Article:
"The Incredibles" lived up to their name at the box office as the animated superhero adventure debuted with $70.7 million, continuing an unbroken string of hits for Pixar Animation (search).

If numbers hold when final figures are released Monday, "The Incredibles" would have the second-best opening weekend among animated flicks, coming in just ahead of Pixar's 2003 blockbuster "Finding Nemo," which debuted with $70.3 million. "Shrek 2" holds the animated debut record with $108 million.

The horror hit "The Grudge," the No. 1 movie the previous two weekends, slipped to third with $13.5 million, lifting its total to $89.6 million.

"Ray," starring Jamie Foxx (search) as musician Ray Charles (search), remained at No. 2 for a second straight weekend with $13.8 million. The film has grossed $39.8 million in 10 days.

Jude Law's "Alfie," a remake of the 1960s hit about an incorrigible womanizer, debuted weakly with $6.5 million, coming in at No. 5.

Despite the big opening for "The Incredibles," overall Hollywood revenues fell, continuing a box-office slump that has lingered for most of the fall season. The top 12 movies took in $136.1 million, down 5 percent from the same weekend last year, when both "The Matrix Revolutions" and "Elf" opened.

Playing in 3,933 theaters, "The Incredibles" averaged a whopping $17,971 a cinema, compared to an average of $2,935 in 2,215 theaters for "Alfie."

Featuring the voices of Craig T. Nelson, Holly Hunter, Samuel L. Jackson and Jason Lee, "The Incredibles" spins the story of a family of superheroes pressed back into action years after they had been forced underground as ordinary suburbanites.

The film drew a mainly family audience, though teenagers and adults without children accounted for about one-third of the crowds, according to distributor Disney.

With stellar reviews, "The Incredibles" maintained the perfect critical and commercial record for Pixar, whose previous hits were "Finding Nemo," "Monsters, Inc.," "A Bug's Life" and the "Toy Story" movies.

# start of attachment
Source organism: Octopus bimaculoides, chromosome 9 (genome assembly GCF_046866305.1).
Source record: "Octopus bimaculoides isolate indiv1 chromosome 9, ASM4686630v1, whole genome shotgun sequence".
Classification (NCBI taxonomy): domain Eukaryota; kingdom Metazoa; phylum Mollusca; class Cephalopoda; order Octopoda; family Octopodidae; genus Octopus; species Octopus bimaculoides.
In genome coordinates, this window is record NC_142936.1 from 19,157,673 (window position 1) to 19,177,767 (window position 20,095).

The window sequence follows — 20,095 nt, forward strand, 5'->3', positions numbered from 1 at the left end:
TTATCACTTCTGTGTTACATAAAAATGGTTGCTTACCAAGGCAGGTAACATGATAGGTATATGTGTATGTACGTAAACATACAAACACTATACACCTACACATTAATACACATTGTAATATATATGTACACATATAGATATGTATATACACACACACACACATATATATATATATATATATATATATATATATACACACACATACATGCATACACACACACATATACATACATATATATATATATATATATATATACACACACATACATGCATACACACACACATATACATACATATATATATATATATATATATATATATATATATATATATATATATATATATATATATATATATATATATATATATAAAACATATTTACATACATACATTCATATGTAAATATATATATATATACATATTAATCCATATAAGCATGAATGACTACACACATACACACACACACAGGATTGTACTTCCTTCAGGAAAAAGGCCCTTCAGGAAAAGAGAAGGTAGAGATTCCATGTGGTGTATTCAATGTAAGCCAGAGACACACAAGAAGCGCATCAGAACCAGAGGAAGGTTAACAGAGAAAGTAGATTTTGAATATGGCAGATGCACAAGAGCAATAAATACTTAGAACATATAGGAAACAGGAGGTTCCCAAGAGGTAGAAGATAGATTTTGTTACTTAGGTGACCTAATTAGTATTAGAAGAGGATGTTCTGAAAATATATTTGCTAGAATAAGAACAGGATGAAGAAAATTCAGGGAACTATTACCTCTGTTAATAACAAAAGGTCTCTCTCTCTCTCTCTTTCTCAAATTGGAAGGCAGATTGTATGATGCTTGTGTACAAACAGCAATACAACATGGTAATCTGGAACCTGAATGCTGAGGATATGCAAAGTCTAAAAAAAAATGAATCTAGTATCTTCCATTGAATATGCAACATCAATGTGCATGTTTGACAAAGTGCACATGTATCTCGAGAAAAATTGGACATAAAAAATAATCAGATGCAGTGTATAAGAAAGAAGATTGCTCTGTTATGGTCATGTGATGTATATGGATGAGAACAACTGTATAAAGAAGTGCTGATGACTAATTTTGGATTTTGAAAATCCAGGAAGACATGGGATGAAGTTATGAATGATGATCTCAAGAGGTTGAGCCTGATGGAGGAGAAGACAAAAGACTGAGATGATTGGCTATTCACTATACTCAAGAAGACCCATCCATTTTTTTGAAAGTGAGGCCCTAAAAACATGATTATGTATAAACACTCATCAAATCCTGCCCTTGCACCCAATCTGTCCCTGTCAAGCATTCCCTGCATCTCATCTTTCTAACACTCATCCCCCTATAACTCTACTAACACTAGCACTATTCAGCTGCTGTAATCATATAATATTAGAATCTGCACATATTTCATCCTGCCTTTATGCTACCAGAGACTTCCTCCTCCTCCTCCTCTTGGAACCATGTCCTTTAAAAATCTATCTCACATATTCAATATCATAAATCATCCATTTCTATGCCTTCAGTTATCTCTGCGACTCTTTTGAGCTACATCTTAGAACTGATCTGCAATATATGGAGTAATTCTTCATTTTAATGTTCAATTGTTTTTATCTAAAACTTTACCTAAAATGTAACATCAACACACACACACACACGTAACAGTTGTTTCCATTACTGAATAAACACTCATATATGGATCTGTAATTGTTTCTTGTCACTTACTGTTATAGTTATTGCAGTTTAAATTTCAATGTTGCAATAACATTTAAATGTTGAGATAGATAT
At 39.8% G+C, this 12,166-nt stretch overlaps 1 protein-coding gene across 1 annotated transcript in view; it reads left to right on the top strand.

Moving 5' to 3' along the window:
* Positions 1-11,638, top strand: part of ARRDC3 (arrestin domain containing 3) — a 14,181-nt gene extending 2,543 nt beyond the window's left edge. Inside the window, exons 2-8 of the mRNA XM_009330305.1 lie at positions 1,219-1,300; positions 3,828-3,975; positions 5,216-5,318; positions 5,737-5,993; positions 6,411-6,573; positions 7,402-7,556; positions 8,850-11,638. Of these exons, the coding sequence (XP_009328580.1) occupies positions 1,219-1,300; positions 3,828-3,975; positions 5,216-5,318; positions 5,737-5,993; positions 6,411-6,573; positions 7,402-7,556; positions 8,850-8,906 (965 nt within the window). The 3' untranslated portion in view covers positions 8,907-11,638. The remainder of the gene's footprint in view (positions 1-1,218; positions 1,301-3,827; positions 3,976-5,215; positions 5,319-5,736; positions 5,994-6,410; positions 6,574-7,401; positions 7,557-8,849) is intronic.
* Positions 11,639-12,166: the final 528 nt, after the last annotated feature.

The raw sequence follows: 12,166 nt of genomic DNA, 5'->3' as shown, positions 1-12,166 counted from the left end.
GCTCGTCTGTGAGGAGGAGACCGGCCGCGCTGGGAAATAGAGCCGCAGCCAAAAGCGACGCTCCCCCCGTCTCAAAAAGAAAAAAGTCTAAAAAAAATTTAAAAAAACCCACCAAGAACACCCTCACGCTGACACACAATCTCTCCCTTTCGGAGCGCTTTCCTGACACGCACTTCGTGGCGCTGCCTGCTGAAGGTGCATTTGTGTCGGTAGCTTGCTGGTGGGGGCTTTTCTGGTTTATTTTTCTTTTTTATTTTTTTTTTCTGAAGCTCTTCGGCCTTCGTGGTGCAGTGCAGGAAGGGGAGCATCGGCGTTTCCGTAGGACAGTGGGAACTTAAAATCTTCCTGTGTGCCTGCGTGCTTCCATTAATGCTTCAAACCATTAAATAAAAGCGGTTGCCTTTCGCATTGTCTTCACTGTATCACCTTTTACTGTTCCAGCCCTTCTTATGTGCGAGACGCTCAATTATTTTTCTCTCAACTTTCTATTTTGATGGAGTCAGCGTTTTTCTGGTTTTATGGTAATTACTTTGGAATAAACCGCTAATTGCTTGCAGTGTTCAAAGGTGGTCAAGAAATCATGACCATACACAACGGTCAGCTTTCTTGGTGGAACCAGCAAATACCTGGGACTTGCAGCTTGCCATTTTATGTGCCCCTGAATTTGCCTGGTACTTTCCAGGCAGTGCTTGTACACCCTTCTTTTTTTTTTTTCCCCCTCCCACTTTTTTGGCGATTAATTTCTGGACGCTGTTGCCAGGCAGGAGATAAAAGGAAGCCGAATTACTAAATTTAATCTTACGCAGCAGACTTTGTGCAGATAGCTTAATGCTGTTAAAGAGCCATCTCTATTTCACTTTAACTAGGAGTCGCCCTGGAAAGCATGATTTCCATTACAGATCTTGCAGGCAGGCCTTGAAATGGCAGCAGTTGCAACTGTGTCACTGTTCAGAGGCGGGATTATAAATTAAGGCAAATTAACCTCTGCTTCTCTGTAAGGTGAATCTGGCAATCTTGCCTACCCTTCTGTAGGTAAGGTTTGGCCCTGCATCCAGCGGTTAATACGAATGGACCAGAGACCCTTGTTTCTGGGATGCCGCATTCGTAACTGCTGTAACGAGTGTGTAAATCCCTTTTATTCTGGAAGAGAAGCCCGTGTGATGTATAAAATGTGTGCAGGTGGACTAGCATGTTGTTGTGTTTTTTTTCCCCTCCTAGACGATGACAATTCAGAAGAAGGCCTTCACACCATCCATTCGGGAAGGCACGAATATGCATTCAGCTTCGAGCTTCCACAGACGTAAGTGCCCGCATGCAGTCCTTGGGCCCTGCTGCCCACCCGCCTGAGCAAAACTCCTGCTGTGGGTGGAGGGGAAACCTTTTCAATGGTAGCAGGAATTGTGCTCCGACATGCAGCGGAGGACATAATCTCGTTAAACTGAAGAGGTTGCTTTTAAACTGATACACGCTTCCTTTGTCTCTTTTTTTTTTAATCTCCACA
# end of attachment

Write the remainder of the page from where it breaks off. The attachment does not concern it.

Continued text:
Pixar has had a golden touch in merging computer-generated animation with clever plots, lovable characters and charming vocal talent.

"It's more important to have a great story and then to use the technology to bring it to life, and they have never lost sight of that," said Chuck Viane, head of distribution for Disney, which has released the Pixar movies. "They deliver absolutely the best story first and meld it with the most unbelievable technology out there."

Disney's deal with Pixar expires after next November's release of "Cars." Negotiations to extend the deal fell apart earlier this year, though there has been speculation the two companies still might partner up again down the road.

Viane said he did not know if there were any prospects of resurrecting the distribution deal between Disney and Pixar. Disney President Robert Iger said in September it was unlikely the deal would be revived.

"It's a shame they can't get this together, because it's been such a successful partnership," said Paul Dergarabedian, president of box-office tracker Exhibitor Relations. "This formula has worked for years, consistently, with every movie out of this Disney-Pixar alliance."

Pixar has been talking with other studios about distributing its films.

Estimated ticket sales for Friday through Sunday at North American theaters, according to Exhibitor Relations Co. Inc. Final figures will be released Monday.

1. "The Incredibles," $70.7 million.

2. "Ray," $13.8 million.

3. "The Grudge," $13.5 million.

4. "Saw," $11.4 million.

5. "Alfie," $6.5 million.

6. "Shall We Dance?", $5.65 million.

7. "Shark Tale," $4.6 million.

8. "Friday Night Lights," $3 million.

9. "Ladder 49," $2.6 million.

10. "Team America: World Police," $1.9 million.